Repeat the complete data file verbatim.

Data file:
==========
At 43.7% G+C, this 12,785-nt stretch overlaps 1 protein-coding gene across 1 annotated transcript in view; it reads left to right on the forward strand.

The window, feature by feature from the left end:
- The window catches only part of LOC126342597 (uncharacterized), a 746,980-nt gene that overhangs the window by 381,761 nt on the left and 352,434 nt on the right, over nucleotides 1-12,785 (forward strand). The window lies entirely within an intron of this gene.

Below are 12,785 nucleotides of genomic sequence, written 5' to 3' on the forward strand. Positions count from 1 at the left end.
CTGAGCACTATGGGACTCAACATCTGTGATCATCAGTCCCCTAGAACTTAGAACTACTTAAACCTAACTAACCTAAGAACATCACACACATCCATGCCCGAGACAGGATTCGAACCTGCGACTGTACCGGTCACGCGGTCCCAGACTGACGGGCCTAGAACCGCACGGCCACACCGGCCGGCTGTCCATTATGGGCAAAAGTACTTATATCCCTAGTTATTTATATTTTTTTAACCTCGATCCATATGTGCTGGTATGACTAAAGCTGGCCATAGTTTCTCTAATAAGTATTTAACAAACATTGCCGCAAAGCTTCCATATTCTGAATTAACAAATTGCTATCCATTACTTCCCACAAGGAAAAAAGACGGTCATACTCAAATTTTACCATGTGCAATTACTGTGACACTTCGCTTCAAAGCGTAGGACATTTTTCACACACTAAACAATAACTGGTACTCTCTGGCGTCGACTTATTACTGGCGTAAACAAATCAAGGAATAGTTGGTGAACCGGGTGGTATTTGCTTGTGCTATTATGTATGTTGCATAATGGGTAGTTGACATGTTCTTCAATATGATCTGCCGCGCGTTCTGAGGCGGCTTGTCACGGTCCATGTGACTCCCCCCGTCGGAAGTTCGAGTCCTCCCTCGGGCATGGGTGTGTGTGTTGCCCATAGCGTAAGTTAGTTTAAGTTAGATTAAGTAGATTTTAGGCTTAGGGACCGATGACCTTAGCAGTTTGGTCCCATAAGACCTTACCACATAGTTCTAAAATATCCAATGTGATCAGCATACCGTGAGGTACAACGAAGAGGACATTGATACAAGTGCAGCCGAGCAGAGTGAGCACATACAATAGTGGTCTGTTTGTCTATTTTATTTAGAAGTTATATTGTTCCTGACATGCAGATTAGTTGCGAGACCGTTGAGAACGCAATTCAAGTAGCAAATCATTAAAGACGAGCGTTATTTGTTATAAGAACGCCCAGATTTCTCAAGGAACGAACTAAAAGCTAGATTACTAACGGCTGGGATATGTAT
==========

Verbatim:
At 43.7% G+C, this 12,785-nt stretch overlaps 1 protein-coding gene across 1 annotated transcript in view; it reads left to right on the forward strand.

The window, feature by feature from the left end:
- The window catches only part of LOC126342597 (uncharacterized), a 746,980-nt gene that overhangs the window by 381,761 nt on the left and 352,434 nt on the right, over nucleotides 1-12,785 (forward strand). The window lies entirely within an intron of this gene.

Below are 12,785 nucleotides of genomic sequence, written 5' to 3' on the forward strand. Positions count from 1 at the left end.
CTGAGCACTATGGGACTCAACATCTGTGATCATCAGTCCCCTAGAACTTAGAACTACTTAAACCTAACTAACCTAAGAACATCACACACATCCATGCCCGAGACAGGATTCGAACCTGCGACTGTACCGGTCACGCGGTCCCAGACTGACGGGCCTAGAACCGCACGGCCACACCGGCCGGCTGTCCATTATGGGCAAAAGTACTTATATCCCTAGTTATTTATATTTTTTTAACCTCGATCCATATGTGCTGGTATGACTAAAGCTGGCCATAGTTTCTCTAATAAGTATTTAACAAACATTGCCGCAAAGCTTCCATATTCTGAATTAACAAATTGCTATCCATTACTTCCCACAAGGAAAAAAGACGGTCATACTCAAATTTTACCATGTGCAATTACTGTGACACTTCGCTTCAAAGCGTAGGACATTTTTCACACACTAAACAATAACTGGTACTCTCTGGCGTCGACTTATTACTGGCGTAAACAAATCAAGGAATAGTTGGTGAACCGGGTGGTATTTGCTTGTGCTATTATGTATGTTGCATAATGGGTAGTTGACATGTTCTTCAATATGATCTGCCGCGCGTTCTGAGGCGGCTTGTCACGGTCCATGTGACTCCCCCCGTCGGAAGTTCGAGTCCTCCCTCGGGCATGGGTGTGTGTGTTGCCCATAGCGTAAGTTAGTTTAAGTTAGATTAAGTAGATTTTAGGCTTAGGGACCGATGACCTTAGCAGTTTGGTCCCATAAGACCTTACCACATAGTTCTAAAATATCCAATGTGATCAGCATACCGTGAGGTACAACGAAGAGGACATTGATACAAGTGCAGCCGAGCAGAGTGAGCACATACAATAGTGGTCTGTTTGTCTATTTTATTTAGAAGTTATATTGTTCCTGACATGCAGATTAGTTGCGAGACCGTTGAGAACGCAATTCAAGTAGCAAATCATTAAAGACGAGCGTTATTTGTTATAAGAACGCCCAGATTTCTCAAGGAACGAACTAAAAGCTAGATTACTAACGGCTGGGATATGTAT